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As for the cities that still endure along the aforementioned side: Messene is situated in a gulf of Pelorias, which bends considerably towards the east and forms an armpit, so to speak; but though the distance across to Messene from Rhegium is only sixty stadia, it is much less from Columna. Messene was founded by the Messenians of the Peloponnesus, who named it after themselves, changing its name; for formerly it was called Zancle, on account of the crookedness of the coast (anything crooked was called "zanclion"),1 having been founded formerly by the Naxians who lived near Catana. But the Mamertini, a tribe of the Campani, joined the colony later on. Now the Romans used it as a base of operations for their Sicilian war against the Carthaginians; and afterwards Pompeius Sextus,when at war with Augustus Caesar, kept his fleet together there, and when ejected from the island also made his escape thence. And in the ship-channel, only a short distance off the city, is to be seem Charybdis,2 a monstrous deep, into which the ships are easily drawn by the refluent currents of the strait and plunged prow-foremost along with a mighty eddying of the whirlpool; and when the ships are gulped down and broken to pieces, the wreckage is swept along to the Tauromenian shore, which, from this occurrence, is called Copria.3 The Mamertini prevailed to such an extent among the Messenii that they got control of the city; and the people are by all called mamertini rather than Messenii; and further, since the country is exceedingly productive of wine, the wine is called, not Messenian, but Mamertine, and it rivals the best of the Italian wines. The city is fairly populous, though Catana is still more so, and in fact has received Romans as inhabitants; but Tauromenium is less populous than either. Catana, moreover, was founded by the same Naxians, whereas Tauromenium was founded by the Zanclaeans of Hybla; but Catana lost its original inhabitants when Hiero, tyrant of Syracuse, established a different set of colonists there and called it Aetna instead of Catana.4 And Pindar too calls him the founder of Aetna when he say: "Attend to what I say to thee, O Father, whose name is that of the holy sacrifices,5 founder of Aetna." But at the death of Hiero6 the Catanaeans came back, ejected the inhabitants, and demolished the tomb of the tyrant.7 And the Aetnaeans, on withdrawing, took up their abode in a hilly district of Aetna called Innesa, and called the place, which is eighty stadia from Catana, Aetna, and declared Hiero its founder. Now the city of Aetna is situated in the interior about over Catana, and shares most in the devastation caused by the action of the craters;8 in fact the streams of lava rush down very nearly as far as the territory of Catana; and here is the scene of the act of filial piety, so often recounted, of Amphinomus and Anapias, who lifted their parents on their shoulders and saved them from the doom that was rushing upon them. According to Poseidonius, when the mountain is in action, the fields of the Catanaeans are covered with ash-dust to a great depth. Now although the ash is an affliction at the time, it benefits the country in later times, for it renders it fertile and suited to the vine, the rest of the country not being equally productive of good wine; further, the roots produced by the fields that have been covered with ash-dust make the sheep so fat, it is said, that they choke; and this is why blood is drawn from their ears every four or five days9—a thing of which I have spoken before10 as occurring near Erytheia. But when the lava changes to a solid, it turns the surface of the earth into stone to a considerable depth, so that quarrying is necessary on the part of any who wish to uncover the original surface; for when the mass of rock in the craters melts and then is thrown up, the liquid that is poured out over the top is black mud and flows down the mountain, and then, solidifying, becomes millstone, keeping the same color it had when in a liquid state. And ash is also produced when the stones are burnt, as from wood; therefore, just as wood-ashes nourish rue, so the ashes of Aetna, it is reasonable to suppose, have some quality that is peculiarly suited to the vine.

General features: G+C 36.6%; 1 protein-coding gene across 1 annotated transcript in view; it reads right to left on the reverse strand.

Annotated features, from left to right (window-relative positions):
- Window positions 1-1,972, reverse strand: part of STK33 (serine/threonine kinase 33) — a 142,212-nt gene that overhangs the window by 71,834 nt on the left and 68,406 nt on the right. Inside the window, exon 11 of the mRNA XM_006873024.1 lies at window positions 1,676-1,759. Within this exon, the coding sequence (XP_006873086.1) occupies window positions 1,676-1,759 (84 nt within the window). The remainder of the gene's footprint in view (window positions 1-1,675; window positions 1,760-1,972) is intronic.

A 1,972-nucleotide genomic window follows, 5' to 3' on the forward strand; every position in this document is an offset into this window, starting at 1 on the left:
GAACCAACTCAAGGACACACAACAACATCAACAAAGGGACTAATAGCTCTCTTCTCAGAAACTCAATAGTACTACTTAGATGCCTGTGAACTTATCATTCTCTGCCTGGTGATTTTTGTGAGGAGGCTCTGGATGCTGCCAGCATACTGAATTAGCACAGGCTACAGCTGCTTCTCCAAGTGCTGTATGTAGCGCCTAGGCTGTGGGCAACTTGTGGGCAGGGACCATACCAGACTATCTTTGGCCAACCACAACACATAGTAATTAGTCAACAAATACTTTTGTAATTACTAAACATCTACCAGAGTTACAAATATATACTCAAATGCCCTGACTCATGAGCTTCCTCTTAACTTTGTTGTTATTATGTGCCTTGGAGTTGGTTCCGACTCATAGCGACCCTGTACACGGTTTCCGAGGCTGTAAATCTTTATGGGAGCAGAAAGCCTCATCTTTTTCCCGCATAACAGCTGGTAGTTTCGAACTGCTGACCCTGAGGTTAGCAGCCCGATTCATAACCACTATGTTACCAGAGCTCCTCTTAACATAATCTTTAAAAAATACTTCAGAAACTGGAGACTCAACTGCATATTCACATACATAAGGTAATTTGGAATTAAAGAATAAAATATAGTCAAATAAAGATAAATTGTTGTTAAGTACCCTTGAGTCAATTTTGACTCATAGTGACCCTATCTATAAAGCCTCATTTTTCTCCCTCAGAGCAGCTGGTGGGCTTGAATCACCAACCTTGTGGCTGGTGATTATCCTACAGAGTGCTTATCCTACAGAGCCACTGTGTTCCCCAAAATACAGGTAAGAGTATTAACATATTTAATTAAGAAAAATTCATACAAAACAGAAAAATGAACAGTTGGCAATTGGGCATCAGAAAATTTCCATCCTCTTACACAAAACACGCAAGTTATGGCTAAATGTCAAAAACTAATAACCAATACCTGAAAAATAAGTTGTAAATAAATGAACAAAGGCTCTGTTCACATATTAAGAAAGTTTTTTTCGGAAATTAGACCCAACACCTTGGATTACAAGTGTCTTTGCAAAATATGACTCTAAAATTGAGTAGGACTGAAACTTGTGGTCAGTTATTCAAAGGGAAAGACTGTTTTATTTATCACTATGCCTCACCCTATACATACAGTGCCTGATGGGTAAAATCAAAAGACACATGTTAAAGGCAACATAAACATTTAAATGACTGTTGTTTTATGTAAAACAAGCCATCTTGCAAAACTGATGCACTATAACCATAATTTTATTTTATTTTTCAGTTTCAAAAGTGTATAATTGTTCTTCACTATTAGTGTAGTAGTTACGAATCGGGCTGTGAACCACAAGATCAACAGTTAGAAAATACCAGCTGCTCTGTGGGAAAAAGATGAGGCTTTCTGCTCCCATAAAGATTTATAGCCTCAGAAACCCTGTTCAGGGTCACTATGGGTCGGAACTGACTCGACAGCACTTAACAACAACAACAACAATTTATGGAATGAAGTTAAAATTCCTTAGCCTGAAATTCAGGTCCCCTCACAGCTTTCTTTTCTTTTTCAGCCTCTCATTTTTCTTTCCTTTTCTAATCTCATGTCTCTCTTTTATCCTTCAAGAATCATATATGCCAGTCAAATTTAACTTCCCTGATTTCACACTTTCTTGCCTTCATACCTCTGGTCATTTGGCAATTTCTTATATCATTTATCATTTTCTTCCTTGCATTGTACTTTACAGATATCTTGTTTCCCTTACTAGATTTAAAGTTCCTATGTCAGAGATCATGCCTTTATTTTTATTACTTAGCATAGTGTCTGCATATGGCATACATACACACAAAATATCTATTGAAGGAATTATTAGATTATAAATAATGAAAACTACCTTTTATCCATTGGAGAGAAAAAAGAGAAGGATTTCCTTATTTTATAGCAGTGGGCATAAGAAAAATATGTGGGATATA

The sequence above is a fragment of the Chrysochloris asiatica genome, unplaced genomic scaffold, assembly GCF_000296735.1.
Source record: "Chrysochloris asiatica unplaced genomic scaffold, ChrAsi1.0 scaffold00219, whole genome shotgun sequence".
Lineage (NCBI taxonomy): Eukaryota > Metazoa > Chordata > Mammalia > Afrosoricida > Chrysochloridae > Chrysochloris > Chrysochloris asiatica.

1 The noun "zanclon" (corresponding to the adjective "zanclion") was a native Sicilian word, according to Thuc. 6.4.

2 Cp. 1. 2. 36.

3 "Dunghill."

4 476 B.C.

5 The Greek here for "sacrifices" is "hieron."

6 467 B.C.

7 461 B.C.

8 Groskurd, Müller-Dübner, Forbiger, Tardieu, and Tozer (Selections, p. 174) supply as subject of "shares" a pronoun referring to Catana, assuming that Aetna, the subject of the sentence, is the mountain, not the city.

9 One of the later manuscripts reads "forty or fifty days."

10 3. 5. 4. (q.v.).

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